If I had to describe the audio processing team at Faith Comes By Hearing, I’d use the word precision. Much like a tool-machining company, audio engineers have to produce an individual product with extreme accuracy—again and again. They have to get each Audio Bible recording just right.
Every workday, the 20 audio editors buckle in at their desks, strap on their headsets, and enter the culture of another people group through their recorded words. But these aren’t ordinary words: they are God’s words, which were painstakingly translated into the community’s mother tongue.
The Greek New Testament has 138,000 words; the English has 180,000. What?! That’s a big gap. The New Testament might have a unique number of words for every language. Let’s take an average of 160,000 words. Since Faith Comes By Hearing has more than 1,460 New Testament recordings, that means audio technicians have already recorded 234 million words, more or less.
Words are essential in everyday interactions, education and business, and most certainly in spiritual matters. Because 50% of the world’s population can’t read at a level high enough to understand the Bible, the audio recordings produced by Faith Comes By Hearing are crucial to the salvation and spiritual growth of millions of people. This drives our need to be accurate. Each word matters.
An audio editor focuses on one language at a time. If all goes well, he can check the audio files, add music and sound effects, and complete the master in about three and a half weeks. As many as 30 languages are in the studio at the same time, and the team produces an average of 10 Scripture recordings a month.
How does an editor in Albuquerque follow a biblical text and recording in totally foreign language? Some languages use the Roman alphabet, like English and many other European languages. This makes listening and following the text relatively easy. Otherwise, audio processors refer to a transliteration of the recorded language, which changes the sounds of the words into Roman script. The editor can now identify if there is an extra word or if one is missing. Finding simple errors like these is an essential step in verifying the accuracy of a recording. The text also helps the editors place markers in the right location to add the background music and sound effects.
Quality control (QC) for Scripture recordings is built into the recording and editing processes from start to finish. It begins in the language community, where the trained director and technician constantly monitor the sound quality, the person reading, and background noise. Adjustments are made on the spot to ensure the highest sound quality possible. In the studio, Faith Comes By Hearing’s audio editors can remove some extraneous noises, adjust volume levels, eliminate pauses, etc. As you can imagine, it takes a lot of time to check the approximately 160,000 words in each New Testament recording.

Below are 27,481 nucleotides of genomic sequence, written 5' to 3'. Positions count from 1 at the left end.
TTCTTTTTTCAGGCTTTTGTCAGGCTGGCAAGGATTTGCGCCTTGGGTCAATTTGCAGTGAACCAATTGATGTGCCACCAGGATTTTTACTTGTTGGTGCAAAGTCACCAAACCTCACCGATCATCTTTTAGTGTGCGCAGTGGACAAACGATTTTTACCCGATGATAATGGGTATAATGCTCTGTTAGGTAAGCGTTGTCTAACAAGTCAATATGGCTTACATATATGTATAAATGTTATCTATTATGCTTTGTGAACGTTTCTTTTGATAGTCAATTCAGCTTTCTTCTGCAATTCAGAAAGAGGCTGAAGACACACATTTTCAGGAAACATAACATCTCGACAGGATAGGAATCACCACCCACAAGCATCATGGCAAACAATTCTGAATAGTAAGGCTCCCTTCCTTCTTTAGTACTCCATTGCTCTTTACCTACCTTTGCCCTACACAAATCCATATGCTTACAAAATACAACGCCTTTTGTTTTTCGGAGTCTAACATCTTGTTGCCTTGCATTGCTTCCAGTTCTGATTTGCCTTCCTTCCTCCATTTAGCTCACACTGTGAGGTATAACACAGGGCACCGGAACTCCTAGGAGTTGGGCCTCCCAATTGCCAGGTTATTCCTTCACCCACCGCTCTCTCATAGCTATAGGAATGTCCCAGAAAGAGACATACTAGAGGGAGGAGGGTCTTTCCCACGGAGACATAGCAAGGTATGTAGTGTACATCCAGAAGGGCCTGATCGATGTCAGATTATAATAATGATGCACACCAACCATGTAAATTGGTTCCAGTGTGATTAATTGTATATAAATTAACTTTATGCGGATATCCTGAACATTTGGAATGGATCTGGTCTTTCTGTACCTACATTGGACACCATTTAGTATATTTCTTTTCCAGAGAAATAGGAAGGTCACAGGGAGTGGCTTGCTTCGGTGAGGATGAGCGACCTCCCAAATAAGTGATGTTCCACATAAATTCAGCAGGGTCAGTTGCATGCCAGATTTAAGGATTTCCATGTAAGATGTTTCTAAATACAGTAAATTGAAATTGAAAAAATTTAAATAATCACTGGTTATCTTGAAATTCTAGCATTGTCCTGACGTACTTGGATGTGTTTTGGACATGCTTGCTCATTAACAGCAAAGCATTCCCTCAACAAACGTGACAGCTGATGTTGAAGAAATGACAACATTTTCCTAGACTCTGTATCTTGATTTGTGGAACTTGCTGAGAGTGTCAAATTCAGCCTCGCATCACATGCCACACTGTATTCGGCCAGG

But we’re not done yet. There’s one more person who does a final check in the QC process. He listens for balance between the volume levels of the narrator’s voice and the background music and effects. He checks to make sure every chapter is announced, and he spot-checks the entire recording to ensure we’ve produced the best possible Scripture recording for each people group. At last, the recording is formatted to play on the Web, the Bible.is app, and a Proclaimer.
As I contemplate the complexity of recording Scripture in every language that needs it, I feel a sense of awe. And I have a whole new appreciation for the audio editors. They experience a great sense of accomplishment when they complete each new language. One put it this way: “Having a job where the whole mission is to get the Word of God to the whole world is awesome and very fulfilling.”
It’s not a task to be taken lightly—they are responsible for handling God’s Word in audio with precision so that every person can hear the pure Word of God in their language.
I’m beginning to get asked a lot of questions about recording audio. I’m thinking about voice recordings of Scripture. Here are some things to think about:
- Equipment – you only need a USB microphone or decent headset with microphone, or a condenser microphone with pop filter and sound card (that plugs into your USB port)
- You also need to make an acoustic baffle to absorb sound. This will cut out unwanted echo called ‘reverb’. Reverb can always be added later but there is no button to remove reverb, and people like FCBH, who we work with, are fussy about these things, as they know a voice with reverb is hard to listen to and understand (music, on the other hand, needs some reverb, especially the vocals). https://www.youtube.com/watch?v=1bTK6tZzzaE is a good video on how to make a simple acoustic baffle. You can make a small tent in your room, but this gets hot and stuffy in places like Central Asia…